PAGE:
Search icon


18th Sep 2018

8 ways to win at eating out with the kids

Dining out over the festive break?

Sharyn Hayden

Being a waiter is a tough job.

There are the crappy uniforms, the long hours on your feet, the irate chefs, depressing pay and the crazy customer demands.

I worked for ten years in the hospitality industry, in Ireland and abroad, and I have had to deal with some bonkers stuff in my time.

Remember Planet Hollywood on St. Stephen’s Green in Dublin? That short-lived themed restaurant helped me pay my way through college by taking me on as a waitress.


The Sunday day shift was always the one day we really dreaded, because that was when parents and their kids would literally take the place over for the afternoon.

I distinctly remember carrying trays of scalding hot fajitas on a tray over my head through a maze of kids who were let run loose on the restaurant floor. The parents were oblivious, chatting away and chucking down over-expensive burgers and fries. I literally have no idea how there weren’t any casualties.

Coming from that background, I am fairly conscientious about the dangers posed to kids in restaurants and also, how being an oblivious parent can make the staff’s job that much harder.

Here are my 8 tips on how to behave when you’re out dining with kids:

1. Call ahead with your requirements

If you need a highchair and a bit of extra space, have a kid with dietary requirements or need to ask about where to leave the buggy, just call ahead. Otherwise, you can get stressed out when you arrive at reception to be told there is a wait or they don’t have the space you need. A good start is a calm start.


2. Bring your own 

There is no point being annoyed that your favourite eatery doesn’t in fact have a plastic beaker in Little Sarah’s favourite shade of yellow. If there are particular things that your kids like to eat from, bring them. That’s beakers, plastic cutlery, even plates if you think it will make a difference. The waitstaff will be more than happy to use them for the kid’s meals and drinks.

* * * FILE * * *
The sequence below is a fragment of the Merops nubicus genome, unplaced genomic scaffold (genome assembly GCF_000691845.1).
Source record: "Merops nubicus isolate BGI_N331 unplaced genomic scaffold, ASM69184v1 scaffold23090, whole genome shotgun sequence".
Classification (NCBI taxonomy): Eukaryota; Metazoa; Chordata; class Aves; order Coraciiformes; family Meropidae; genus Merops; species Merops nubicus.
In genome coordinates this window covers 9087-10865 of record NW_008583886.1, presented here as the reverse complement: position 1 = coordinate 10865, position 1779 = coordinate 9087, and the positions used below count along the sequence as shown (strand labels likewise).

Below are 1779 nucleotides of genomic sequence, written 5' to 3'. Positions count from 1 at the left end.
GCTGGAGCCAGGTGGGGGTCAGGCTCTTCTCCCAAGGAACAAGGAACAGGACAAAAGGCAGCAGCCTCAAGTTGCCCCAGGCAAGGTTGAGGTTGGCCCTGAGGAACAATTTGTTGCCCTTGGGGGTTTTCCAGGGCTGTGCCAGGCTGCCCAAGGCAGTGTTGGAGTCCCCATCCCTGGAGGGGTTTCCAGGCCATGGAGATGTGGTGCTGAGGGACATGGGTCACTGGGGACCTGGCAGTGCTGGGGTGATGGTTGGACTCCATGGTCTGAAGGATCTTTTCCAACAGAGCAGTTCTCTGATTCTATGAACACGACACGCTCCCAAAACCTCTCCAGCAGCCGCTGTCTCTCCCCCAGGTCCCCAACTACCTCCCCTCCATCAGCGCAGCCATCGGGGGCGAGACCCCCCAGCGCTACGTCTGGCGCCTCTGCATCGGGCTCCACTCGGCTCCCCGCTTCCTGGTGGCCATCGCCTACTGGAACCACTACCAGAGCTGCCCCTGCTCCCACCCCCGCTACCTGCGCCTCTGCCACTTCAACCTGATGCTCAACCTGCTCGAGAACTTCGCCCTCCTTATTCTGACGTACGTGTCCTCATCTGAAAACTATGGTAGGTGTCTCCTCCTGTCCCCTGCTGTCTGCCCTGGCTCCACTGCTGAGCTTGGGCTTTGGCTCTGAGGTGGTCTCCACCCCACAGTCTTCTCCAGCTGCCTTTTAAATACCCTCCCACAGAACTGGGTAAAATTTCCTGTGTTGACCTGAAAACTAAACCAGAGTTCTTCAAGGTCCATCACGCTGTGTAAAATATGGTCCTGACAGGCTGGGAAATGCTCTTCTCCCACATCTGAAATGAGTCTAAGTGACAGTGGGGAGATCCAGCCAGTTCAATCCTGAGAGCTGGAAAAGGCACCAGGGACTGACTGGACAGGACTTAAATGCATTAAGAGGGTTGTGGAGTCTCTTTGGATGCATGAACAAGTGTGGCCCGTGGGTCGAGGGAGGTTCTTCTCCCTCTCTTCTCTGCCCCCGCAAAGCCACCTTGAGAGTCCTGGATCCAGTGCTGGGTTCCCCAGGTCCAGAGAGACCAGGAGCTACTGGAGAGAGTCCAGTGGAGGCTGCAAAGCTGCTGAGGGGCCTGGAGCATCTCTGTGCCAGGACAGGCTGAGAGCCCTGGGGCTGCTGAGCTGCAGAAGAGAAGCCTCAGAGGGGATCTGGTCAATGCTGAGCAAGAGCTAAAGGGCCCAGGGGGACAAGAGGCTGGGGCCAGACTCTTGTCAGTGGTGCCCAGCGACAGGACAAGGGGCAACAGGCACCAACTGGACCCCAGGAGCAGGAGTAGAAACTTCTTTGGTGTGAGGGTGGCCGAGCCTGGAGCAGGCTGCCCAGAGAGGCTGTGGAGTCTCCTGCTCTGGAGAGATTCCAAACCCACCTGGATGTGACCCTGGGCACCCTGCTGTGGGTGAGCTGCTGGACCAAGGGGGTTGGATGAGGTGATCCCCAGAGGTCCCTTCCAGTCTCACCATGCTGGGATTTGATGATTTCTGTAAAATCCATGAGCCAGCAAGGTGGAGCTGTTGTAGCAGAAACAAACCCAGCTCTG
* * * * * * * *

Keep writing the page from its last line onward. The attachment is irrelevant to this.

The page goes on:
3. Kids go first

Get the kid’s meals ordered first and ask them to be brought to the table as soon as they’re ready. Once your children are happily scoffing their meal, it’ll hopefully keep them entertained for long enough that you can enjoy your own when it arrives.

4. Have an entertainment plan

I know that there are those sanctimonious posts you read about how parents are ‘ignoring’ their kids in restaurants by letting them play games on the tablet or smartphones. I say ‘F*ck that’. Have a few things in the back pocket to keep the kids happy when they’re not eating – their favourite book or toy, something to draw and yes, the gadgets if needs be. Do whatever is necessary to make it an enjoyable experience for everyone.

5. You’re the only one in charge

There are no in-house babysitters available – at least not in the restaurants I go to – so why would you let your kids wander around unaccompanied? Take turns bringing them for little walks to break up the monotony for them, thus reducing the risk of them sliding to the floor or drawing on the walls in boredom.


6. Teach your kid the basics

How you behave in a restaurant will forever determine how your kid treats waitstaff as they grow up. Remind them to thank the waiter for bring their meal and to say please if they need something. You are building little chivalrous babes here, and your waiter will probably be more than happy to see you back next time if you have nice kids with good manners.

7. You are not at your aunties

Just because you are out and paying for food does not mean that you get to regress into lazy teenagers who are waiting for mum to pick up after you. If something gets dropped on the floor, you know, pick it up. I always do a quick scan at the end of our meal and ‘de-kid’ the table and floor. I’d be morto if I thought that I just walked away and expected someone else to pick up my kid’s half-eaten chips from under the table.


8. Tip your waiter

If your waiter brought your kids something to colour in, if they got the food to the table for the kids first, if they smiled, if you survived a meal out with your family and got to enjoy your own food, even for five minutes, tip your waiter. It’s the sound thing to do.

Have you got any more to add? Let us know in the comments on Facebook.